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Article

Euroskepticism, a Multifaceted Phenomenon  

Patrick Bijsmans

In an age of Brexit, Euroskepticism has become a central element in debates about Europe. It is generally believed that there has been an increase in criticism on and opposition toward the European Union (EU) and its policies since the 1991 Maastricht Treaty. Yet, criticism was already present at the start of the integration process, also among mainstream parties in the six founding members. With the EU’s recent crises, Euroskepticism has become embedded in contestation in most member states, affecting politics at the national and European level. Consequently, it is important to understand Euroskepticism in contemporary Europe and to gather a broad overview of its development, its meaning, and its wider consequences. Euroskepticism is a diverse, multifaceted phenomenon that varies across time, member states, and policies. Exploring the history of Euroskepticism helps to contextualize contemporary developments and to understand some of the main debates and issues in the field, including conceptual challenges, but also debates about the reasons for Euroskepticism and what kind of impact it might have. One of the key questions in this respect is whether Euroskepticism should be seen as a problematic phenomenon or as an essential element of a democratic Europe. While conventional negative connotations associated with Euroskepticism suggest the former, research finds a broader variety of criticism and opposition to the EU and its policies that may be conducive to a more democratic EU debate.

Article

Cyprus and the European Union  

Stelios Stavridis and Charalambos Tsardanidis

The Republic of Cyprus (or Cyprus) joined the European Union (EU) in May 2004 and adopted the single currency (the euro) in 2008. This article consists of three parts: it begins with a historical contextualization, explaining the reasons for Cyprus’ application for an Association Agreement with the (then) European Economic Community (EEC), and also examining the latter´s reaction and policy towards the 1974 Turkish invasion following a failed coup d´état against the Makarios Presidency that has led to a divided island since then (Part 1). In brief, what is known as the “Cyprus Problem.” This part also looks at the evolution of the Association Agreement during the period since 1975 which ended with the conclusion of a customs union Agreement between Cyprus and the European Community in 1987. The article next turns to an analysis of the Republic of Cyprus´ EU accession negotiations process (Part 2). It also covers the impact (or lack thereof) of various reunification plans, and most notably what is seen as the culmination of such efforts in the so-called 2002–2004 Annan Plans. The following section presents an assessment of how Cyprus has fared as a member state since it joined the EU (Part 3). It covers several key questions regarding the EU–Cyprus relationship. Whereas this article is not about the Cyprus problem itself, but as will be made clear throughout this study, it remains the dominant issue for the island. Others issues encompass EU relations with the Turkish-Cypriot community, the question of Turkey´s EU accession, the impact of the economic crisis of 2013, as well as energy security considerations following the discovery of gas in the region. The study concludes that being in the EU offers better perspectives for the Republic of Cyprus than if it had been kept outside it. If only because as the Accession Treaty makes it clear: it is the whole island that has joined the EU albeit the acquis communautaire cannot apply to the north, occupied, part of the Island following the invasion by Turkey. But all Cypriots are EU citizens. Yet, to a large extent, the experience of Cyprus prior to and after EU membership also reflects the kind of specific problems that a “small state” is facing in its international relations.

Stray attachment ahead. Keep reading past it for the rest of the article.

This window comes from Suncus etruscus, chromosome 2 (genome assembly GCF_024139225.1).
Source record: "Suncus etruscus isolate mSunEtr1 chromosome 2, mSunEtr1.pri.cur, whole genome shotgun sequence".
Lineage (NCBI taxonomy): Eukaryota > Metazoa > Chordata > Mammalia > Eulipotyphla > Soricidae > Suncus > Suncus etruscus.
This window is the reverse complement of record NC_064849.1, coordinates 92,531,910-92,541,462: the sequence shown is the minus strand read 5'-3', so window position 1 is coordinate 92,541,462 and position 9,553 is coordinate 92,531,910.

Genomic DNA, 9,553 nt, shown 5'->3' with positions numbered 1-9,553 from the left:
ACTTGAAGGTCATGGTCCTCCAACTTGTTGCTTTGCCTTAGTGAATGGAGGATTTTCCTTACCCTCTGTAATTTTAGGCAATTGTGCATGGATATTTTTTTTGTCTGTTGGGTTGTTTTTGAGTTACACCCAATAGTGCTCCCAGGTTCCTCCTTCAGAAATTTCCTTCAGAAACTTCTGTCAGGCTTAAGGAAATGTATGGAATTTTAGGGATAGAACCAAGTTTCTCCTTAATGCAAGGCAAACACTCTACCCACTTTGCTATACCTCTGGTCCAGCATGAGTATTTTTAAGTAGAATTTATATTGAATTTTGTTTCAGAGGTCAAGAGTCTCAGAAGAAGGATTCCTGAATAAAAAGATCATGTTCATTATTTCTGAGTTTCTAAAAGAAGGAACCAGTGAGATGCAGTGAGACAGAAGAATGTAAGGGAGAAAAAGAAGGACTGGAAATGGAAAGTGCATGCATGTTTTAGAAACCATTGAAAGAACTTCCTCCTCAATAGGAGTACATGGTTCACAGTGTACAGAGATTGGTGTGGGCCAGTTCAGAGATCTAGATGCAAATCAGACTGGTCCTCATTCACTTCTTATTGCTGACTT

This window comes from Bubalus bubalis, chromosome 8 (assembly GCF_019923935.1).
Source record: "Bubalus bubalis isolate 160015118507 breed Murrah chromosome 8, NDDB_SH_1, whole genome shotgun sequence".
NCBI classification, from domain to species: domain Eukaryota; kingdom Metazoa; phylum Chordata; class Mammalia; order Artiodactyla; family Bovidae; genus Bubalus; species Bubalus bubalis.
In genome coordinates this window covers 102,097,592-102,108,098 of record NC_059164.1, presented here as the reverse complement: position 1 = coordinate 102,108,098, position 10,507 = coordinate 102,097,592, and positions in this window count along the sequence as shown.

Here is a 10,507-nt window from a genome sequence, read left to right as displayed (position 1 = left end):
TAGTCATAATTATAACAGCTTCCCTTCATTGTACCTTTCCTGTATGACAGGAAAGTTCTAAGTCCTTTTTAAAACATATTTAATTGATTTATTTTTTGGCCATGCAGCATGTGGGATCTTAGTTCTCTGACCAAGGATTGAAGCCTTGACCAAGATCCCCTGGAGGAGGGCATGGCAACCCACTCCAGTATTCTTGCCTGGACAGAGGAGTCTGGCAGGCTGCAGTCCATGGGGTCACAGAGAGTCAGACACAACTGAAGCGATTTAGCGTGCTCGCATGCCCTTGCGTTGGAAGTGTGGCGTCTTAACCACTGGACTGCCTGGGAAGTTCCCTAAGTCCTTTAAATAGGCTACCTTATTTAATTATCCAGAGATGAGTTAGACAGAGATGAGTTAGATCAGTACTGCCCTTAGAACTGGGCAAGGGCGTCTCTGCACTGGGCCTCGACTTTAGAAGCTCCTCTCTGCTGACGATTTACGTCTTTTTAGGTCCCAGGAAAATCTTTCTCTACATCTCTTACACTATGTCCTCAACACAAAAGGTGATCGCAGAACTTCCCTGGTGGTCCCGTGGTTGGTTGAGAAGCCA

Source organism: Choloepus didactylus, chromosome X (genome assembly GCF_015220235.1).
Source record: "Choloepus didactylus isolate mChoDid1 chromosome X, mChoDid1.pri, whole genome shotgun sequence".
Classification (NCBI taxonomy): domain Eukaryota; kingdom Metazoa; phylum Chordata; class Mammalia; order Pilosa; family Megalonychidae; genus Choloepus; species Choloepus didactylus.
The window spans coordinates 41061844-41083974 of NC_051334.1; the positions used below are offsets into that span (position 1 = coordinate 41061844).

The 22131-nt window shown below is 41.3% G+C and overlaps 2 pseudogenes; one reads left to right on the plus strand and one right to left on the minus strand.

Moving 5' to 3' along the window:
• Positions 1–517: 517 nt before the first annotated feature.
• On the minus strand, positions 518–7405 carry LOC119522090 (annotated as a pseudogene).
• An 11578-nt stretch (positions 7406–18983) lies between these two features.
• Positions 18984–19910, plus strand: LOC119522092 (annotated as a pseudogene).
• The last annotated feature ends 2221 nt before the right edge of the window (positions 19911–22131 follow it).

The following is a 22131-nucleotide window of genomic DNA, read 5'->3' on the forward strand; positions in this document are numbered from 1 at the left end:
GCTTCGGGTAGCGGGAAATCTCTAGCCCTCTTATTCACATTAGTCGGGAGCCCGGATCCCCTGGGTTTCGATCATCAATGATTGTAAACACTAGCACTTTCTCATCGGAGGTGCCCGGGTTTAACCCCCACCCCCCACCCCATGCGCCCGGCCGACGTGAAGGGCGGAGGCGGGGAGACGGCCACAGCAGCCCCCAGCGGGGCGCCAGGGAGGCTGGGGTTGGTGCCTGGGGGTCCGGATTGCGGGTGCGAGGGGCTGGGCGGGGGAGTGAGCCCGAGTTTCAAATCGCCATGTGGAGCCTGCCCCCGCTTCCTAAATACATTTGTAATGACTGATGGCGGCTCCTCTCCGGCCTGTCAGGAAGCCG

Article

The Baltic States in the European Union  

Tanel Kerikmäe, Archil Chochia, and Max Atallah

Integration with the European Union has been far less distressing for the three Baltic States than for numerous other accessing countries owing to their strong societal impetus to (re)join Western political, economic, and legal culture after they regained their independence from the Soviet Union in 1990. However, the accession of these states—Estonia, Latvia, and Lithuania—had several distinctive features related to constitutional background and settings, which heavily influenced problem solving between government and the EU institutions. In general, the controversial issues regarding how to solve the problems with supranational power have never been dramatic with regard to the Baltic States, which leads to the assumption that often the governments have taken rather compliant positions. The latest cases, such as the European Stabilization Mechanism, indicate the change in paradigm: the three Baltic States are more aware of the margin of appreciation and actual borderlines between policy making- and decision making. Today, in setting up an EU-related agenda, more skills than previously are needed in finding allies and choosing partners. The road the Baltic States took in joining the EU was a difficult one, nor has their role in the EU been easy. Should a small state with a big initiative be allowed to mentor other member states regarding that initiative, meaning in particular Estonia and its digital development? Another peculiar aspect of the Baltic States is their (inter)relationship with Russia. Considering themselves a bridge between East and West, the Baltics have been active in Eastern Partnership and Development Aid initiatives and have also spoken out strongly against intervention in Georgia and Ukraine. This position sometimes complicates any EU attempt to achieve consensus on foreign policy.